The life cycle differs slightly from typical scales in that the female may give birth to living young, rather than laying eggs beneath her wax shell, or may produce eggs beneath her wax covering. The crawlers emerge from the female and move about on the tree, or may be dispersed to other trees with wind, on birds, or on people working with the trees. After the first molt the second instars become sessile, forming a wax covering over themselves and remaining on that site on the plant. They may feed on stems, leaves, or fruit, and when the dark scales appear on the fruit it reduces the value of that fruit. There may be as many as 4 generations per year.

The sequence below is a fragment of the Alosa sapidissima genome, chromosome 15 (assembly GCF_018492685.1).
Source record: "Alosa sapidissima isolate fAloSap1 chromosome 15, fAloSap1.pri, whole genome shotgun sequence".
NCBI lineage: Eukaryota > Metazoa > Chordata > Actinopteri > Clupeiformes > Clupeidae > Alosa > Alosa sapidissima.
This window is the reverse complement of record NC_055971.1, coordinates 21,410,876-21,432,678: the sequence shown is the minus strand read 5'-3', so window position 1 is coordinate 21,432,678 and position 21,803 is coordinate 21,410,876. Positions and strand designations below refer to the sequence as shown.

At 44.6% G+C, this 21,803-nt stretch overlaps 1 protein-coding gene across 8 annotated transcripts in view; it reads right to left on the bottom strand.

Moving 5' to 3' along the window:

Heavy infestations can cause yellowing of the leaves of the tree, dieback of twigs and branches, and potentially the death of the tree. Death of the tree is more likely during periods when the tree is drought-stressed. Because of the serious economic nature of the pest agricultural agencies often are involved with its control. Many natural parasites and predators are known that help reduce populations. Dormant or summer oils may be effective in killing the scales, as well as contact insecticides applied when the first instar crawlers are present, and an IGR applied when crawlers are present also may be effective.